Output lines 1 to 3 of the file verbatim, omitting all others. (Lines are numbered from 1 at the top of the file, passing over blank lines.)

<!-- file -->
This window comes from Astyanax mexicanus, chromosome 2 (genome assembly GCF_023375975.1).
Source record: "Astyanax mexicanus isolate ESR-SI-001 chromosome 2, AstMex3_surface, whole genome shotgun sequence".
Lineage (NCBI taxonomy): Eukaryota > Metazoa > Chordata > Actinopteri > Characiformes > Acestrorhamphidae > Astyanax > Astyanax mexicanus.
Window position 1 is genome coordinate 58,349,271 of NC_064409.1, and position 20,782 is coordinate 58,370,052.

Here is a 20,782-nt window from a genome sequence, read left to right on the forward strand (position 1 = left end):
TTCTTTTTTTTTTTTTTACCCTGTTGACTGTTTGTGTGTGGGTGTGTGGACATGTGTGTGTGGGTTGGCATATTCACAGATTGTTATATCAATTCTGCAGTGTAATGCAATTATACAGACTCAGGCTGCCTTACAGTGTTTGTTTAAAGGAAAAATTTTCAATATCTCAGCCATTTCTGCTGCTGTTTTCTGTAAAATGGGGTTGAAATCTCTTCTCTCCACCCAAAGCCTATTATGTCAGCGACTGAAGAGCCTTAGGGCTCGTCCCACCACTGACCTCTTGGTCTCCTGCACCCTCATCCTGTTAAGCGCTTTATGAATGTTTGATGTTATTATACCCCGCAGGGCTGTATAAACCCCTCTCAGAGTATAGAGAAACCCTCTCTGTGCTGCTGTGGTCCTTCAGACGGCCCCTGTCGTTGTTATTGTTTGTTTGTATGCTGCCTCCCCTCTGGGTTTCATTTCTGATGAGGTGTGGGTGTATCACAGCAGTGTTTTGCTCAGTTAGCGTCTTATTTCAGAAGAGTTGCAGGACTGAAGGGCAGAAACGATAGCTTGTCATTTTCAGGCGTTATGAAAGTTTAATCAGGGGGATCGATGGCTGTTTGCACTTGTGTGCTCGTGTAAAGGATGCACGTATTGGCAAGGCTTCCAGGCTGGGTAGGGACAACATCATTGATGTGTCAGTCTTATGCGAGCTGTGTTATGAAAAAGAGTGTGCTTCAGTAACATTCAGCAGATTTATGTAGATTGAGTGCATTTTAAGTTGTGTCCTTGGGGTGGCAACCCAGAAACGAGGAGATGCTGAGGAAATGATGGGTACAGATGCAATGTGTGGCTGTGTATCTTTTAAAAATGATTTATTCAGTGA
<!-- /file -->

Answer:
This window comes from Astyanax mexicanus, chromosome 2 (genome assembly GCF_023375975.1).
Source record: "Astyanax mexicanus isolate ESR-SI-001 chromosome 2, AstMex3_surface, whole genome shotgun sequence".
Lineage (NCBI taxonomy): Eukaryota > Metazoa > Chordata > Actinopteri > Characiformes > Acestrorhamphidae > Astyanax > Astyanax mexicanus.